March 3, 2021

Sarkozy Proposes New Tax Measures to Lower Debt

PARIS — With sluggish growth and the European debt crisis threatening to deepen France’s budget deficit, the government of President Nicolas Sarkozy on Wednesday announced a wide-ranging series of tax measures intended to generate an extra 11 billion euros, about $15.9 billion, in revenues for 2012, an election year.

This year’s budget is also expected to be bolstered by an additional $1.4 billion, Prime Minister François Fillon said at an evening news conference.

Mindful of the downgrade of American debt this month and the troubles in other European economies, Mr. Sarkozy has said he is committed to hitting lower debt targets for the next three years in order to keep the confidence of the markets and maintain France’s triple-A credit rating. But with French growth forecasts slipping — Mr. Fillon announced newly reduced projections of 1.75 percent for 2011 and 2012 — the government has been obliged to scramble to find alternative revenue sources.

“We have set ourselves on a trajectory,” Mr. Fillon said. “That trajectory commits us.”

The measures largely involve the closing of tax loopholes for larger corporations and the wealthy, some of whom will also face a small tax increase. Mr. Fillon also announced a partial reversal of a much-trumpeted 2007 reform exempting workers and employers from taxes on overtime pay. As one of Mr. Sarkozy’s campaign promises — part of the inspiration for the campaign slogan “Work more to earn more” — the measure was designed to undermine the Socialist-passed 35-hour week.

The measures, which also include taxes on alcohol, tobacco and sugary drinks, were finalized at a last-minute cabinet meeting Wednesday. They will be debated by Parliament next month.

Hard times bring resentment, and even Mr. Sarkozy has felt the need to further tax the richest in France. The higher tax on the wealthy — a 3 percent increase on total annual income and capital gains of more than $720,000, to remain on the books until the deficit dips to just 3 percent of gross domestic product — is expected to bring in about $288 million annually. While that is not a major dent in the $15.9 billion Mr. Sarkozy is seeking to generate for the 2012 budget, it is likely to be welcomed by the public.

After a similar call by the American billionaire Warren E. Buffett, 16 of France’s wealthiest people signed a petition urging the government to tax them more to in a period of austerity. Signatories to the petition, published this week in Le Nouvel Observateur, include the L’Oréal heiress Liliane Bettencourt (who was questioned by the police last year about suspected tax evasion), the company’s chief executive, Jean-Paul Agon, and the chief executive of Total, the energy company, Christophe de Margerie.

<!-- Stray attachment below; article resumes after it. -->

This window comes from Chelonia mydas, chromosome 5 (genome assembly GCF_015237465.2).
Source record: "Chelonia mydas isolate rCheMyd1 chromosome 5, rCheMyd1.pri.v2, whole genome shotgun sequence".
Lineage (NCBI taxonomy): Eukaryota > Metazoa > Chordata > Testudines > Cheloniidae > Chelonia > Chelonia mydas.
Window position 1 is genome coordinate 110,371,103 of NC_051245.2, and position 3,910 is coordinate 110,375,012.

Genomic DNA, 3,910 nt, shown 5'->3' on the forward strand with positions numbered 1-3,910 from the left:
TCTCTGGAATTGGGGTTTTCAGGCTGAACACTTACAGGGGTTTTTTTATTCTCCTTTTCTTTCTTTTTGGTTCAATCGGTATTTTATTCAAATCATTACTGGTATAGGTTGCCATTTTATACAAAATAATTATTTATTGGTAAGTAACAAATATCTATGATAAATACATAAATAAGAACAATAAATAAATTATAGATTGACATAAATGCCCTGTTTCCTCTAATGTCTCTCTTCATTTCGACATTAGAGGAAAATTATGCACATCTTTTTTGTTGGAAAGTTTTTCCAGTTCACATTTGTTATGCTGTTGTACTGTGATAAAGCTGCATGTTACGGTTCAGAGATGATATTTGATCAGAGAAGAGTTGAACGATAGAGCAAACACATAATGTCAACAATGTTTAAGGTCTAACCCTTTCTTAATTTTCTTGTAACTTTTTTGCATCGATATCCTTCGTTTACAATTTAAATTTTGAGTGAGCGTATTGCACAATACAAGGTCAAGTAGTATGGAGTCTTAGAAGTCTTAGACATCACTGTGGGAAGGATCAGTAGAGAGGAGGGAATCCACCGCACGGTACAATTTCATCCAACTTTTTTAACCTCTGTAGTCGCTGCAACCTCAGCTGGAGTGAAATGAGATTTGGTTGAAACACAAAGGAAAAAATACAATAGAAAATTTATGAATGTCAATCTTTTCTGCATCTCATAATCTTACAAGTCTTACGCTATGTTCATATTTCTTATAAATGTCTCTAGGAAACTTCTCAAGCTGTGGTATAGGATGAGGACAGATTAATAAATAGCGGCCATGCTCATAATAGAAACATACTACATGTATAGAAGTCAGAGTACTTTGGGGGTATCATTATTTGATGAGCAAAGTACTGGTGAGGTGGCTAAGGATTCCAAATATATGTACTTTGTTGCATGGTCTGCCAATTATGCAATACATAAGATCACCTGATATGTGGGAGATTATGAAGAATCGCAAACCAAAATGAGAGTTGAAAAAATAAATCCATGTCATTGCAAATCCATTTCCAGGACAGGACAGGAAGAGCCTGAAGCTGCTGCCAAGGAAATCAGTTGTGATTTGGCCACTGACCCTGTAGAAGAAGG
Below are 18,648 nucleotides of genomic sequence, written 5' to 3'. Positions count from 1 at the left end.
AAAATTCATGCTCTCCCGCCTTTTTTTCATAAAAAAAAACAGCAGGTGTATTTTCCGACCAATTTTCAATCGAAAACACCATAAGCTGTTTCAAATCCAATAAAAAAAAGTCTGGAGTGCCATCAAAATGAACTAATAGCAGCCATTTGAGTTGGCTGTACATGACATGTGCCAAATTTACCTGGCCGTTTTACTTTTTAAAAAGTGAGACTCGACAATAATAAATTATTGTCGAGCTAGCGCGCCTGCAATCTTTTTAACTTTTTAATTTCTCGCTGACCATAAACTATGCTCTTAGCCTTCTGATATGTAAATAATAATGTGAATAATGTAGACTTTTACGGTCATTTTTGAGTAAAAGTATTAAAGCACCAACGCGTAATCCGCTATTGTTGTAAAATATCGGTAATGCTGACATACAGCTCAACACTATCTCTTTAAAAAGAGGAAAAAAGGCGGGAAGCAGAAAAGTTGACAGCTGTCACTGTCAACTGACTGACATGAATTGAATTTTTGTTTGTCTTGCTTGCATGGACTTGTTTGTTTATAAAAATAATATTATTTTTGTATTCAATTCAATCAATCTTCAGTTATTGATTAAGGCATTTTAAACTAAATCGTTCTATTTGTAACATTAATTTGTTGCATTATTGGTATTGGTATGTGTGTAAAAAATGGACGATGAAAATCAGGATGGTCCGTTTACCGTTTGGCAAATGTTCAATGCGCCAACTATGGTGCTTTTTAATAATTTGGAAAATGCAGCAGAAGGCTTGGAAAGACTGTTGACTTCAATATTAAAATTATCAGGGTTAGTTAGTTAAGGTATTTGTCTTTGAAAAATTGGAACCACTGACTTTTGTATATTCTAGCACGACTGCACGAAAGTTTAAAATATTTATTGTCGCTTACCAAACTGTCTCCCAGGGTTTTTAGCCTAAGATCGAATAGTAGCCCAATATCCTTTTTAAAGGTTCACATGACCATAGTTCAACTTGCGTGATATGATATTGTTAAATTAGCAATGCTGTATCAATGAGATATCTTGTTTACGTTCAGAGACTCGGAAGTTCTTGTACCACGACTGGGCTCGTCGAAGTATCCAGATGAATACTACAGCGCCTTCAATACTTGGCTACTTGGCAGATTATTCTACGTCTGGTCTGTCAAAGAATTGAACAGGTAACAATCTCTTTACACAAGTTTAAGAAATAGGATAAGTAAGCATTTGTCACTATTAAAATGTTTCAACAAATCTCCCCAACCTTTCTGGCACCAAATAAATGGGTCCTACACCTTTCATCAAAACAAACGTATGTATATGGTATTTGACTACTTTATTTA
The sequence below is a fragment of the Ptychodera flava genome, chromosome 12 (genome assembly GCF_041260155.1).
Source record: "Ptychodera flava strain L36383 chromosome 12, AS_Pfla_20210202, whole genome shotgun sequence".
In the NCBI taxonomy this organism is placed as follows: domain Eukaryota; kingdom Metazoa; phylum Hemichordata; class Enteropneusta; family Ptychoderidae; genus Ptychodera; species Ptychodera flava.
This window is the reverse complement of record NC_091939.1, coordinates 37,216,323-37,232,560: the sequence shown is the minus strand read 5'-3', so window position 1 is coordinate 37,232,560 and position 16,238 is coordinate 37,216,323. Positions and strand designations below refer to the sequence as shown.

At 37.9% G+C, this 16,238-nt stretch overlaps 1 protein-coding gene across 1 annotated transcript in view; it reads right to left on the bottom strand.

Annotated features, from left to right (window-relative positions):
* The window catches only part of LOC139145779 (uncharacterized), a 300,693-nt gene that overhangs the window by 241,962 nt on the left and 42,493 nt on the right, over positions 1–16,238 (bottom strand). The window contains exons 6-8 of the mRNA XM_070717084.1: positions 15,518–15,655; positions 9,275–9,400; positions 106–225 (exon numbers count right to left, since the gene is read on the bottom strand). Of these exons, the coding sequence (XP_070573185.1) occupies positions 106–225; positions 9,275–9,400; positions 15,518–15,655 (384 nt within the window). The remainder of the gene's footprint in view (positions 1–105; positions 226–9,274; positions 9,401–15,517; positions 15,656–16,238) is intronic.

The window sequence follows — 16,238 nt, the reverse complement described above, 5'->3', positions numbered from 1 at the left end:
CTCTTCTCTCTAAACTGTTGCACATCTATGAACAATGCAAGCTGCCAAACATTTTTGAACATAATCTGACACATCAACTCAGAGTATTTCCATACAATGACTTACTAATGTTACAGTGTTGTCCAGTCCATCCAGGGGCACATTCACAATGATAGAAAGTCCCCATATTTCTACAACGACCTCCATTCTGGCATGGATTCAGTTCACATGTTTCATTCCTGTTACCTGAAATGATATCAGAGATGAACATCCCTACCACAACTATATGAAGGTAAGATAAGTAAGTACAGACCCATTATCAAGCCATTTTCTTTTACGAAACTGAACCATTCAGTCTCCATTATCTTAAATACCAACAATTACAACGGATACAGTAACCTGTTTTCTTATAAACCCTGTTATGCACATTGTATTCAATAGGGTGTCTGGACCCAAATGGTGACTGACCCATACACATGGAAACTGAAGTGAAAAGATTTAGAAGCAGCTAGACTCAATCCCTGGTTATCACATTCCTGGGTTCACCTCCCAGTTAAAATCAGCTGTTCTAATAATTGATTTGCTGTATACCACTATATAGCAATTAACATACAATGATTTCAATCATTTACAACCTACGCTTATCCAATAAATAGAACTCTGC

The group called for a “special contribution” in these difficult times but not a tax rate so high as to encourage the rich to quit France for overseas tax havens.

“We are conscious of having benefited from a French system and a European environment that we are attached to and which we hope to help maintain,” said the petition.

The current French budget was written with optimistic growth forecasts of 2 percent for 2011 and 2.25 percent for 2012. But G.D.P. grew only 0.9 percent in the first quarter this year, and not at all in the second, meaning that tax receipts will be lower and debt will be a higher proportion of the smaller G.D.P.

With a fiscal deficit of 7.1 percent of G.D.P. in 2010, the government has pledged to reduce it to 5.7 percent this year and to 4.6 percent in 2012, before reaching 3 percent in 2013. With the measures announced Wednesday, Mr. Fillon said France might exceed its goal for next year, reaching a deficit level of 4.5 percent.

In recent weeks, Mr. Sarkozy has also pressed France and his European counterparts for a “golden rule,” a constitutional amendment that would require future governments to seek to reach a balanced budget within five years. That stance, along with Wednesday’s tax measures, signal a shift in Mr. Sarkozy’s fiscal policy, political analysts say.

Several of Mr. Sarkozy’s emblematic policy stances have fallen victim to the economic downturn. In June, Mr. Sarkozy gave up on the “fiscal shield” he had championed, a rule ensuring that French taxpayers paid no more than 50 percent of their earnings to the state. Fiscal prudence and a firm and steady hand may prove a winning approach for 2012, Mr. Sarkozy has concluded, and he has already sought to cast his Socialist opponents as irresponsible spendthrifts.

They have countered by noting that Mr. Sarkozy’s calls for sober spending and national belt-tightening are hardly longstanding positions. Arnaud Montebourg, a Socialist lawmaker and a candidate in the presidential primaries, has called the French deficit “the bastard child of the right, a mixture of ideological choices and payoffs for its electoral clients.” Such complaints are widespread among the opposition and much of the electorate, where Mr. Sarkozy’s approval ratings have lately hit historic lows.

In an op-ed article Wednesday in Le Monde, Jérôme Cahuzac, the Socialist president of the finance committee at the National Assembly, cast Mr. Sarkozy’s call for a “golden rule” as purely political. Since Mr. Sarkozy became president in 2007, the government has created more than $28 billion in additional tax exemptions, Mr. Cahuzac wrote, saying, “The authorities of the country ought, urgently, to cease playing with our collective destiny in the hopes of saving their own.”

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